UNM team heads to Swarmathon event
Preparation for the journey to Mars is happening closer to home than you may think. University of New Mexico Computer Science Professor Melanie Moses is the principal investigator and founder for the NASA Swarmathon, a robotic competition at Kennedy Space Center.
Founded in 2016, the NASA Swarmathon is a swarm robotics programming challenge is a cooperative agreement between the NASA Minority University Research and Education Program and the University of New Mexico Moses Biological Computation Lab. The second Swarmathon takes place at the Kennedy Space Center April 18-20, 2017.
Swarm robotics is the coordination of multiple robots to act with a collective behavior that is determined by coding. The robots then rely on communication between each other to respond to changes within the swarm or within the environment in which the robots are working.
Because the robots act autonomously from humans with the programmed code, swarm robots can find and collect resources without human supervision or maps. This capability could be used to clean up hazardous waste, rescue humans from dangerous areas to collect frozen water, minerals and other materials to support human space exploration. The swarm robots used in the Swarmathon, called Swarmies, mimic the movement of ants that Dr. Moses and her team of students developed.
“My research focuses on biologically inspired algorithms, computer code that mimics things that happen in the natural world,” Dr. Moses said. “Specifically we focus on how cooperation emerges among ants without any particular ant in charge.”
The team was able to develop the algorithm by tracking and marking the path of individual ants and looking at general group movement behaviors. Joshua Hecker, a student studying with Moses, took on this project as his doctoral thesis. He used a simulation that described ant movement patterns as they foraged foraging as the foundation for a search algorithm for a team, or “swarm” of small robots. Dr. Hecker and other students in the Moses lab designed and built the iAnts.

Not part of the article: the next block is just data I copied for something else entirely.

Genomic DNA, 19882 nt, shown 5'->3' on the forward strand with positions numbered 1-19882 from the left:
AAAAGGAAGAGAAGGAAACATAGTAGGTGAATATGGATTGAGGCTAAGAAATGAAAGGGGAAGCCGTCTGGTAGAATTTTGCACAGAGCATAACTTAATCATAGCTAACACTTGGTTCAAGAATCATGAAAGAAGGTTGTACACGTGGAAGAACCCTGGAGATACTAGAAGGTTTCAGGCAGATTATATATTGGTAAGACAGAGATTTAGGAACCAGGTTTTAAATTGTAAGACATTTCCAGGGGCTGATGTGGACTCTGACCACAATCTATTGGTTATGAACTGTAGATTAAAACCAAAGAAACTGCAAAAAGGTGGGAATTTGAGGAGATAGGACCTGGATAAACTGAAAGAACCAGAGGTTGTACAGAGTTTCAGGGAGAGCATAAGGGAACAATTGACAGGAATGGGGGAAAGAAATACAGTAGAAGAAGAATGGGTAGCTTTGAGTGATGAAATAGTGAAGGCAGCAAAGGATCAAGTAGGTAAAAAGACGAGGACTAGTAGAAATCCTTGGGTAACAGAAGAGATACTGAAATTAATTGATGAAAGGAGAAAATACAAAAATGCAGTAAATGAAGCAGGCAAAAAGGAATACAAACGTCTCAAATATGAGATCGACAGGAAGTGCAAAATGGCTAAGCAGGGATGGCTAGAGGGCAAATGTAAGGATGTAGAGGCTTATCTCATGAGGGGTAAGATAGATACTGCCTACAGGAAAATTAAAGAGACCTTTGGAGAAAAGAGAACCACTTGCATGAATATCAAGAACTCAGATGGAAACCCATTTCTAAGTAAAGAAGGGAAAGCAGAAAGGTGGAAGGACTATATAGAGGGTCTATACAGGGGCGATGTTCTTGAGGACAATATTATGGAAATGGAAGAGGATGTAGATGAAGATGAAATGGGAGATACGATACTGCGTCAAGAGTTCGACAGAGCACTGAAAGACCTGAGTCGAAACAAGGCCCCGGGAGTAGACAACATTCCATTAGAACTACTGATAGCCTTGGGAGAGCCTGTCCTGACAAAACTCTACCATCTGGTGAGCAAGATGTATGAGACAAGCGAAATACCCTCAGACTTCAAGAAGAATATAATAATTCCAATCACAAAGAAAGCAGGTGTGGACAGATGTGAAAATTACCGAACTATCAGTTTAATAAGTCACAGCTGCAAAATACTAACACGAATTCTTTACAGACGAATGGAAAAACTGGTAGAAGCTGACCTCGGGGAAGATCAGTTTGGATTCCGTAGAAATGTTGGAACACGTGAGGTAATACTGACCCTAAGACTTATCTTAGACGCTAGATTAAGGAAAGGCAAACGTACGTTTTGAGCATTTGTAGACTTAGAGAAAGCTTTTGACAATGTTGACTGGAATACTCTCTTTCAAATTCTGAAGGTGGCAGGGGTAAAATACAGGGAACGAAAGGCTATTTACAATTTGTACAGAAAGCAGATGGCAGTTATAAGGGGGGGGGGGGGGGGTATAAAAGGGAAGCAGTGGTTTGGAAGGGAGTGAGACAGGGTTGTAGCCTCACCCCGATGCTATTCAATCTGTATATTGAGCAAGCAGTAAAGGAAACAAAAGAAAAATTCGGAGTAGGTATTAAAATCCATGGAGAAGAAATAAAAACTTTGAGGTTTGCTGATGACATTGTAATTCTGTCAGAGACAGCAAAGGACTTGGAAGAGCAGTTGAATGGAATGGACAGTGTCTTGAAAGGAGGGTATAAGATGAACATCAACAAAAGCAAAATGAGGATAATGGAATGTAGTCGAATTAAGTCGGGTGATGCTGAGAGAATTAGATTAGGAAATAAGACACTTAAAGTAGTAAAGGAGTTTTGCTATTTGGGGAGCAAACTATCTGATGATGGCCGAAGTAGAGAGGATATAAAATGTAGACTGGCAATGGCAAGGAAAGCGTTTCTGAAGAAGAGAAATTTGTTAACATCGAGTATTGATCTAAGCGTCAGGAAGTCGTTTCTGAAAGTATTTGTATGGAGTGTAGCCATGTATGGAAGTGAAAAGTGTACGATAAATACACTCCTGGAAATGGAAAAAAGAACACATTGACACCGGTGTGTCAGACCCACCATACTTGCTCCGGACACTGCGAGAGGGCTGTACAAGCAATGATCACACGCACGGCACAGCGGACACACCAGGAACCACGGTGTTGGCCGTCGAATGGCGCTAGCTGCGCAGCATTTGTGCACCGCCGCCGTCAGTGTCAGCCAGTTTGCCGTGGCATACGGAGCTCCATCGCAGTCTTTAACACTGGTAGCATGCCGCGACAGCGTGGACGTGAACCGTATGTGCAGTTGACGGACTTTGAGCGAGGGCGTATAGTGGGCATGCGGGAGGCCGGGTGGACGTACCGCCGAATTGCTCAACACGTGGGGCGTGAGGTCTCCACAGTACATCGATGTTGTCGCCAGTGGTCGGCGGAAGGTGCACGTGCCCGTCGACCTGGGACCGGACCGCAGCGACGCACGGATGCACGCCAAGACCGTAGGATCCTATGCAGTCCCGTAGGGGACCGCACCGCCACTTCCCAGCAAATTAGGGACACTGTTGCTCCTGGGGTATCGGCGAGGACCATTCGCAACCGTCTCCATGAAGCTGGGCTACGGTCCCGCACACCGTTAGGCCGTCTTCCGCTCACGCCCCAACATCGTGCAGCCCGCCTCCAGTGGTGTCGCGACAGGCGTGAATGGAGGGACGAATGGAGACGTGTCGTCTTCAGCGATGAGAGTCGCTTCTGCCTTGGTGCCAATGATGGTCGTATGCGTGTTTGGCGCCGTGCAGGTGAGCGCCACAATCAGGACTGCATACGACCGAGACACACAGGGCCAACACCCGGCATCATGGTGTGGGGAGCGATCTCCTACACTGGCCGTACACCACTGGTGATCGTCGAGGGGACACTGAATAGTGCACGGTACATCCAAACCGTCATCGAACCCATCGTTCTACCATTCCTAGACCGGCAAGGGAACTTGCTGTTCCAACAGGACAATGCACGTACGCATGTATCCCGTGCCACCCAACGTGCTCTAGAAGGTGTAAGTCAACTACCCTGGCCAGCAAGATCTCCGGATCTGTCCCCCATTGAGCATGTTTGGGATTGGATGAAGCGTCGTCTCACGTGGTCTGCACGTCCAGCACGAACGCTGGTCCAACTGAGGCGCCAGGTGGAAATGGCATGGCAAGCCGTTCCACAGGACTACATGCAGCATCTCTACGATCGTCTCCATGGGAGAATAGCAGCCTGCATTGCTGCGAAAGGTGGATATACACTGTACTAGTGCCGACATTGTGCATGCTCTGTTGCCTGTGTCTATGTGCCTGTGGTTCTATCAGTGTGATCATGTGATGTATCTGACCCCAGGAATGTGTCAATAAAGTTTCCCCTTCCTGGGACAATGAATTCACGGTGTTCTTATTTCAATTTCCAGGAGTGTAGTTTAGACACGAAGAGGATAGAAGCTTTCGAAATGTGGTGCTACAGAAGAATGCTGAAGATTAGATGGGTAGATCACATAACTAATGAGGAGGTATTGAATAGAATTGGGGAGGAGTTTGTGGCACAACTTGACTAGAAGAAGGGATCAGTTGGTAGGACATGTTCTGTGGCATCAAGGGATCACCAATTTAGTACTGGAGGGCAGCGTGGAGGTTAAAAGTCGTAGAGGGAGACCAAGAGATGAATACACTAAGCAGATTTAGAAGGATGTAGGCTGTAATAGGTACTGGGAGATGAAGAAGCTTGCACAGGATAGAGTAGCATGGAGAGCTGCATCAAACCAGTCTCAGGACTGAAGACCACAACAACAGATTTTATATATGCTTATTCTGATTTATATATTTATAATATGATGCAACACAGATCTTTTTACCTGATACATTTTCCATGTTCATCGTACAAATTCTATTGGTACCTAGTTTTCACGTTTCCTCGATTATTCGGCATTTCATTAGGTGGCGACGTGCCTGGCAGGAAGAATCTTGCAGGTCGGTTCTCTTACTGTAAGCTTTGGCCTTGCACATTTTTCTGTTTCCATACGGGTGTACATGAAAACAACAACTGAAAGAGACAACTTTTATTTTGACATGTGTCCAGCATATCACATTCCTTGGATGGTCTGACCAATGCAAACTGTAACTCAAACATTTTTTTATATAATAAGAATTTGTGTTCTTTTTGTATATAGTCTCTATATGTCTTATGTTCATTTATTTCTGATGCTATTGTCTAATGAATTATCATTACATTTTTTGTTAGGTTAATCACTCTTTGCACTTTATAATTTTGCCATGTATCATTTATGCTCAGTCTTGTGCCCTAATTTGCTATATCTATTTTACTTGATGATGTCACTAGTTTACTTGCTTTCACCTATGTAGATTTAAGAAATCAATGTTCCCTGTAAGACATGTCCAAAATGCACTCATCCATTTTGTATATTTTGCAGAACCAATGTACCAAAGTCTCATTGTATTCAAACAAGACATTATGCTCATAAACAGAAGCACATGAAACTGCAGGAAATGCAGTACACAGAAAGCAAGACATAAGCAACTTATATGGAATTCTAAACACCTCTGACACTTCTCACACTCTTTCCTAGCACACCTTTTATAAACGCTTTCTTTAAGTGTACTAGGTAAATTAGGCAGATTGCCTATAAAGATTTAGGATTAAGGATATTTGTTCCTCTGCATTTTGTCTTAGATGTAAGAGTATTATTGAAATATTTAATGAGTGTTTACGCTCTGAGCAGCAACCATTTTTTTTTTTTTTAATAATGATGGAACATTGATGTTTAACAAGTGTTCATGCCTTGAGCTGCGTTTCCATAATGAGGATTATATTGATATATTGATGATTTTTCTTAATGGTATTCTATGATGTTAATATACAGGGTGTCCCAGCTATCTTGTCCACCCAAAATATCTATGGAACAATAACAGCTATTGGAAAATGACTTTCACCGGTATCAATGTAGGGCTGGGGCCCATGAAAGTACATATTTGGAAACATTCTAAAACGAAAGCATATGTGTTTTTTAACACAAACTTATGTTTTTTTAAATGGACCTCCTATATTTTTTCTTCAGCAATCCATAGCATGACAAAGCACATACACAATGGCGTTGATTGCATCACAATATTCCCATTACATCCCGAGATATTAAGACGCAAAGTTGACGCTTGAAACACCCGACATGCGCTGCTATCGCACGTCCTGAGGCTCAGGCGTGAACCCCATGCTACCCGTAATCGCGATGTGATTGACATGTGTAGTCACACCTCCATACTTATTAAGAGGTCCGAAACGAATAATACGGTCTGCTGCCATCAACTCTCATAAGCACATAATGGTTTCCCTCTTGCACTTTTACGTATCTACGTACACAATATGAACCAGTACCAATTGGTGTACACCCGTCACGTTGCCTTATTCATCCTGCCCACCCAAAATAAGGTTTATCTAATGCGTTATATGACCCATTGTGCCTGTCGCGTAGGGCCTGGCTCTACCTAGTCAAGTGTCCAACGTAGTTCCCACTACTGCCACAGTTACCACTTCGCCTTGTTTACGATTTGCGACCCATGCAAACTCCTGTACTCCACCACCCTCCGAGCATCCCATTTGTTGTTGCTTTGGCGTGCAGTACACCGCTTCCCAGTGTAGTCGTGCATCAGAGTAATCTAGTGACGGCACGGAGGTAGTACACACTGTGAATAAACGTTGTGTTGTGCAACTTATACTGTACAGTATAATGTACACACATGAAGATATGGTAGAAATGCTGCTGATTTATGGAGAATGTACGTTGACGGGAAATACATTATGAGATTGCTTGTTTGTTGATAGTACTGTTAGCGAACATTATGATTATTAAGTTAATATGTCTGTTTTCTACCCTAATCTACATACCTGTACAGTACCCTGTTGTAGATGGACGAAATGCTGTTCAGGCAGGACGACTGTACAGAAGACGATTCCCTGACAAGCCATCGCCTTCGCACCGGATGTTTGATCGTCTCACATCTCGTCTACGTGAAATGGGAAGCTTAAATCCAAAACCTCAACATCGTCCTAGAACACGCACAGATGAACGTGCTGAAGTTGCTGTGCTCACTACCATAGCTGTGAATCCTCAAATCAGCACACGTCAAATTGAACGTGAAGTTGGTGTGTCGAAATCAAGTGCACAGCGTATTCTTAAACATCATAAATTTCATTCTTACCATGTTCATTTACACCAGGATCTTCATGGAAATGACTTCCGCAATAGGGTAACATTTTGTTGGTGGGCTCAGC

Their computer algorithms allowed the robots to remember the location of resources and communicate so that they could search effectively without human supervision. This could be used in future space travel to retrieve resources on the moon or mars, even working to build a habitat.
From that original design of the robot, Dr. Moses and her team developed the competition robots called Swarmies. Swarmies are small robotic vehicles equipped with sensors, a webcam, GPS systems and a Wi-Fi antenna. They measure 30 cm x 20 cm x 20 cm and can be programed to communicate and interact as a collective swarm, according to NASAawarmathon.com
Moses applied for a grant through NASA to start the Swarmathon. The grant was awarded and 424 students from across the country participated in the competition last year.
“One goal of our competition was to compare our ant-inspired algorithm with other approaches that the competing teams develop” Moses said.
The Swarmathon consists of two competitions, a physical competition focused on integrating swarm algorithms with existing hardware and a simulated competition focused on algorithm development.
For the physical competition, each school team is provided with three Swarmie kits to develop and test algorithms. The code created is then sent to Kennedy Space Center where the code is tested on robots at the space center to see which algorithm is able to locate the highest number of resources in a given time.
The simulated competition does not use Swarmie hardware, but instead challenges students to develop search algorithms and use the code in a simulated online environment. Teams in the simulated competition will also be judged on which algorithm is able to locate the highest number of resources in a specified time.
Since receiving the funding from NASA, Swarmie research has become the dominant topic of research Moses’ lab at UNM. UNM students designed and built the original robots, designed the software that runs on the robots and provide competing teams basic code to give them a baseline to build on.
Follow the UNM team on Instagram @UNMSwarmathon.